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The race for the next two Major League Soccer franchises is reaching a conclusion.

[ MORE: Latest MLS Expansion rankings ]

With 12 cities waiting for a decision from MLS in mid-December about which two bids were successful in their quest for teams 24 and 25, Grant Wahl from Sports Illustrated is reporting that the two new teams will come from two of Sacramento, Nashville and Cincinnati.

As you’ve already worked out by now (and probably by the end of first grade), two into three doesn’t go.

In our MLS expansion rankings last week we ranked Nashville as numero uno, Sacramento in second spot and FC Cincinnati in third.

Since then Cincinnati’s push for a new soccer-specific stadium is gathering steam and a jersey sponsorship deal for a potential MLS team has already been lined up for both FCC and Sacramento.

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Per SI.com, the MLS owners meeting will take place on Dec. 14 in New York City and that’s when the decision about the next two teams to join MLS will be made.

“From talking to several insiders, I’m being told the two expansion teams will likely come from a group of three cities that includes Sacramento, Nashville and Cincinnati,” Wahl said.

Previous reports had stated that Nashville has been awarded a team due to their stadium deal being rubber-stamped and a strong financial commitment from the City Council, while Sacramento has long been the favorite for an MLS expansion franchise with work already beginning on a soccer-specific stadium for Sacramento Republic FC of the USL given their strong fanbase over multiple years in the lower leagues and also a strong ownership group.

Cincinnati is the real wrinkle in all of this and given their record-breaking crowds in their first two seasons in USL at Nipper Stadium (home to the University of Cincinnati Football team) it is so hard to ignore the huge potential in Cincy, even if MLS is insisting that a new expansion team has to have a soccer-specific stadium deal lined up. Is that really necessary anymore?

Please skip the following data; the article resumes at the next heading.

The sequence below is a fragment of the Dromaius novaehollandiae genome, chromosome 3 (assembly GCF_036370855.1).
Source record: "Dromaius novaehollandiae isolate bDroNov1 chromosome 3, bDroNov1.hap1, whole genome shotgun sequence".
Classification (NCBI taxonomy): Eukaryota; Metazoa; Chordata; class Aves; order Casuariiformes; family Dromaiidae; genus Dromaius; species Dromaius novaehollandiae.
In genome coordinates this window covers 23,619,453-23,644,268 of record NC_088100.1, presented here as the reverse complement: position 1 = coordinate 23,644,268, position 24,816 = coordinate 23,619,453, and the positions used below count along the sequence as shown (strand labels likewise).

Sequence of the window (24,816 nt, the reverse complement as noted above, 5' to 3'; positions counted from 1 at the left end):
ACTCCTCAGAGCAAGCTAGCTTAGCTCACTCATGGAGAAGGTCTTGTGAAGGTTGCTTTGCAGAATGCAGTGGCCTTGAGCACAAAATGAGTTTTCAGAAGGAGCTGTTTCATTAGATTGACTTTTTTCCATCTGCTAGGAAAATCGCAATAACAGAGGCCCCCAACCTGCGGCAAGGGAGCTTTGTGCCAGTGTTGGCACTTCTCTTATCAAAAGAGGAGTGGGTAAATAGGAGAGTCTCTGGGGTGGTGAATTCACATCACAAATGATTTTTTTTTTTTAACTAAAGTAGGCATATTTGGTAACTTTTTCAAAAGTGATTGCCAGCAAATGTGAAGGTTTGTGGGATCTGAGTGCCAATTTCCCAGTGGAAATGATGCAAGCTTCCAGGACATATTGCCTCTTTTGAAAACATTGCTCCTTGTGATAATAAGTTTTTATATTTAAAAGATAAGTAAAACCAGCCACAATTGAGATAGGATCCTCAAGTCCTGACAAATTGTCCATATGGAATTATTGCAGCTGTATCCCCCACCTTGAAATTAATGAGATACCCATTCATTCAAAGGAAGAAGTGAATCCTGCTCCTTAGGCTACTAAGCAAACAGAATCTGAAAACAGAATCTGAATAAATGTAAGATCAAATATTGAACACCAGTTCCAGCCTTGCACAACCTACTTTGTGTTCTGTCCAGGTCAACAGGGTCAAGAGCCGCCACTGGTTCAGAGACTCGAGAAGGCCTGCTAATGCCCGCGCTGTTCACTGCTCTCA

Look at Atlanta United this season. Detroit’s MLS expansion bid certainly did and has changed their stadium deal to Ford Field which can be reconfigured for MLS games and then extra cash saved from not spending a new stadium, a la Atlanta, could be spent on the team instead.

In truth, awarding all three cities of Sacramento, Cincinnati and Nashville an MLS expansion franchise would be the fairest way to do this as all three are way ahead of their expansion rivals. Will it happen? Probably not, but it’s something MLS’ owners can seriously consider in their meeting next month. If you’re going to add four new teams (plus LAFC joining in 2018 and David Beckham’s team in Miami finally seeming likely to happen, so six new franchises total to take the number to 28) in the next few years anyway, why wait if three are ready right now?

Detroit and Phoenix are the only other cities from the current group of 12 which are anywhere close to securing franchises but they’ll likely have to wait for the next round of expansion with another two teams to be named at a yet to be determined date, but likely sometime next year. There’s a real argument to be made that adding three new teams next month makes sense for MLS. Which punish one of Cincinnati, Sacramento or Nashville?

Add into the mix Beckham’s franchise in Miami finally getting the green light with an official announcement to arrive in the “coming months” and the Columbus Crew’s situation regarding a potential move to Austin, Texas and the crazy world of MLS expansion has reached fever-pitch.

Expect plenty more reports between now and mid-December about which cities have sealed the two MLS “golden tickets” as they pay $150 million for a new franchise.